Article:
The revolutionary changes that swept across Europe in the decades leading up to his birth caused Karl Marx to change his name to that of a whole school of thought. It was following its victory in battle. France annexed Marx's native city of Trier, along with the rest of the German Rhineland, and emancipated its Jews. Jews responded by adopting non-Jewish names and "civil" surnames. Marx's paternal grandfather, Mordechai Levi, the chief rabbi of Trier, was referred to in official French documents as "Marcus Lewy" and then as "Marx Lewy", his father, né Heschel Lewy, eventually took the name "Hein Karl was born into the Marx family.
It is still intriguing to think that Karl Marx would have been born if it wasn't for the French insistence that Jews embrace "civil" surnames. Would a theory called Levism have the same appeal as Marxism?
Avineri is the author of a biography that is part of Yale's Jewish Lives series. Marx was converted to Christianity when he was six years old, and never made public his Jewish birth ancestry, which is why he is not a good fit for this series.
The town of Trier in the Rhineland was where Marx was born, and it was there that the rule of France was overthrown. His paternal line was traced back to the 17th century when the rabbis of the Jewish community of Trier were born.th His paternal uncle, Samuel Marx, served as rabbi of Trier until his death in 1823. The Jews of the Rhineland were granted political and civic equality during the nearly two-decade period of French rule, which allowed Karl's father to study and practice law.
The right to serve as lawyers, judges, civil servants, or teachers was lost after the defeat of Napoleon in 1814 and the annexation of the Prussia to the Rhineland in 1515. After his request to continue practicing law was denied, he converted. Karl was christened in 1824.
Marx studied at the local. The gymnasium has a gym.After one year at the University of Bonn, I transferred to the University of Berlin. There, under the mentorship of one of the founding fathers. The Judentums are a part of the Wissenschaft des Judentums. The science of Judaism was the basis for modern Jewish studies, andMarx converted to Lutheranism to get an appointment as a professor of legal philosophy. He was associated with people who were trying to radicalize Hegel's legacy.
Marx developed a approach to history that thought that progress occurs through conflicts and contradictions. Hegel believed that the subject of history was a kind of embedded, dynamic rationality in the universe that became more aware of itself through advances in human knowledge. Hegel believed that reality was a product of the mind. Marx and Ludwig Feuerbach were the first to turn this history upside down. The social and economic realities that determined the ideas were not the ideas. Marx found fault with Hegel and most of the Young Hegelians, who ignored the material conditions of life that gave rise to them, and criticized ideas and attitudes that were primitive.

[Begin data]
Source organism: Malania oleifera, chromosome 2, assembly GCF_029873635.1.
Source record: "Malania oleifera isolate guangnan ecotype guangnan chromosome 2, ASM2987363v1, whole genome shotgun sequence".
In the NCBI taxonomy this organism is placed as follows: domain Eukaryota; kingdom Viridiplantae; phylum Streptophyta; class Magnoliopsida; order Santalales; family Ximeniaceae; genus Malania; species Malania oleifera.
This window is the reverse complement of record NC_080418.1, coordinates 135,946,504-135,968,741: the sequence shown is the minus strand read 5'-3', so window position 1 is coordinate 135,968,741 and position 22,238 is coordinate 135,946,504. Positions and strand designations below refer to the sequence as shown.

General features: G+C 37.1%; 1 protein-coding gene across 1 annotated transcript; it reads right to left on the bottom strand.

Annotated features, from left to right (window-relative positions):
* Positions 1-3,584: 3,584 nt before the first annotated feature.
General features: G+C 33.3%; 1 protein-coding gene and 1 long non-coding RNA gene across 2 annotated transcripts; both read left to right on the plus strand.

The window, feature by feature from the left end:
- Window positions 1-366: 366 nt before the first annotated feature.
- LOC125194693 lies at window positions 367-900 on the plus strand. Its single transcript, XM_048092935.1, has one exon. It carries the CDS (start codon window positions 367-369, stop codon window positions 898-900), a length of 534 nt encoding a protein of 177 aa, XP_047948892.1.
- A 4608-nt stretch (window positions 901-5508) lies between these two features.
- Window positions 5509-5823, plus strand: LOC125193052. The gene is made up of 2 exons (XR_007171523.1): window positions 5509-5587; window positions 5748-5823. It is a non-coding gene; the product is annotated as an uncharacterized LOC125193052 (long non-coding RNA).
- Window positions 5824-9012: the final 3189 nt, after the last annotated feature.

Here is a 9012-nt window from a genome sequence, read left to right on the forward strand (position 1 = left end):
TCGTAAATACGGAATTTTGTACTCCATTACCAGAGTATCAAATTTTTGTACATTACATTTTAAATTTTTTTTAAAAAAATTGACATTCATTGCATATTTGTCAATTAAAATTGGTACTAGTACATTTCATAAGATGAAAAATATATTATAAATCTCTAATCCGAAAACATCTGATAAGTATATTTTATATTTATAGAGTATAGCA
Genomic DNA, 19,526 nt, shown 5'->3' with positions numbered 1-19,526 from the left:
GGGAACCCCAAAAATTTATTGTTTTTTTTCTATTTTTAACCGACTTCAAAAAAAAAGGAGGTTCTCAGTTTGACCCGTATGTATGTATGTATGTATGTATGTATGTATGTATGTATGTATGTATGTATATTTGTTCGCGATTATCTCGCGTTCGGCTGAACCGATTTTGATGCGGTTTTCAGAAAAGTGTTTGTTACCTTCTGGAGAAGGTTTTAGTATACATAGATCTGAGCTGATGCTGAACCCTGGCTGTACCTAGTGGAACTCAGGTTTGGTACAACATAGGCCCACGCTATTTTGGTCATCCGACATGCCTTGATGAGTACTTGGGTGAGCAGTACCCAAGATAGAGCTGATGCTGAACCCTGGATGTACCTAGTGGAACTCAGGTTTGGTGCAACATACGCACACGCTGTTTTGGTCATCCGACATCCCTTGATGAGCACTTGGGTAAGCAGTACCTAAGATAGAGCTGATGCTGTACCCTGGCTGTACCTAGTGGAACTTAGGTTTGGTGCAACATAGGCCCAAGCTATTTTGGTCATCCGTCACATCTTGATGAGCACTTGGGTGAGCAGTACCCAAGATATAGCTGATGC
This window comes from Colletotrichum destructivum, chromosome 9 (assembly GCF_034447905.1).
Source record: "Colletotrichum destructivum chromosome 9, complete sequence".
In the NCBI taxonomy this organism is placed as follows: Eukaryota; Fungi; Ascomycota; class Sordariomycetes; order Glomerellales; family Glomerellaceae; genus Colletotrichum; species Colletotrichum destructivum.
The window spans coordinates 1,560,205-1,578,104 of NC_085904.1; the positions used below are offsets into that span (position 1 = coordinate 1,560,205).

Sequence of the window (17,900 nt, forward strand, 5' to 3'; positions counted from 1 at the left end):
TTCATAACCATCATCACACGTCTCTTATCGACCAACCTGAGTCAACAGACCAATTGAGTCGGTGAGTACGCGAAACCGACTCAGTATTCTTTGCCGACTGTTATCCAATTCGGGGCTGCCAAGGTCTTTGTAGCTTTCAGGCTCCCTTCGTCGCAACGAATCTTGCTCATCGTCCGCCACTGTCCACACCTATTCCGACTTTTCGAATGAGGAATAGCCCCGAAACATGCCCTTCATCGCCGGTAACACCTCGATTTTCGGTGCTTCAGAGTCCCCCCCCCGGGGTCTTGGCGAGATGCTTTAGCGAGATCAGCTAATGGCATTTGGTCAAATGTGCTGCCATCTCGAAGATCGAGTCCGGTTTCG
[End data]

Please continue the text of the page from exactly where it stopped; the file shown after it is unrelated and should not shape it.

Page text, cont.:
Marx wrote the only article-length work. He published a single issue of "On the Jewish Question." The Jahrbcher is called Deutsch-Franzsische. The Franco-German Yearbooks were printed in the early 19th century. Bruno Bauer wrote two essays on Jewish emancipation in the early 1840s. Bauer argued against giving Jews equal rights because they were incompatible with universalism and because they were obstinately particularist. If Jews first converted to Christianity, they could be free. Marx rejected this argument in his two-part essay. Marx claimed that Jews were entitled to the former, which meant that they were not required to be law-abiding if they lived in the state's boundaries. Avineri suggests that Bauer's insistence on conversion may have upset Marx because of his family history. It may have, but we should emphasize the radicalism of Marx's reasoning. Marx was one of the few people who thought in the 19th century.th Political emancipation from conversion is not separated from assimilation.
Avineri says that ifMarx had only published part I of his essay, he would be remembered as a champion of Jewish emancipation and equal rights. He showed his support for Jewish in Part II. political There was a strong aversion to Judaism. Marx attacked Judaism as a mere form of money-grubbing culture, as he wanted to consider not the "Sabbath Jew" but the "everyday Jew". He asked what the secular cult of the Jews was. It's really bad. What is his god? Money. What was the basis of the Jewish religion? Practical need and egoism. ” Civil society was based on practical need and egoism, and money was the god of the world. The conclusion was that Judaism was colonizing modern life. Marx wrote that the social emancipation of the Jew is the emancipation of society from Judaism. This was code for the freedom of modern society from the power of money.
Avineri acknowledges that Marx's language was unacceptable, but proposes a number of explanations. The German language of the time was used. Judentum is a word. The English word for "to jew" used to mean haggling or swindling, so it could also mean "commerce, trade, Huckstering in general." Marx may have derived his identification of Judaism with money from his German Jewish socialist colleague, who wrote a novel called "On Money." Avineri suggests a psychological motive for Marx.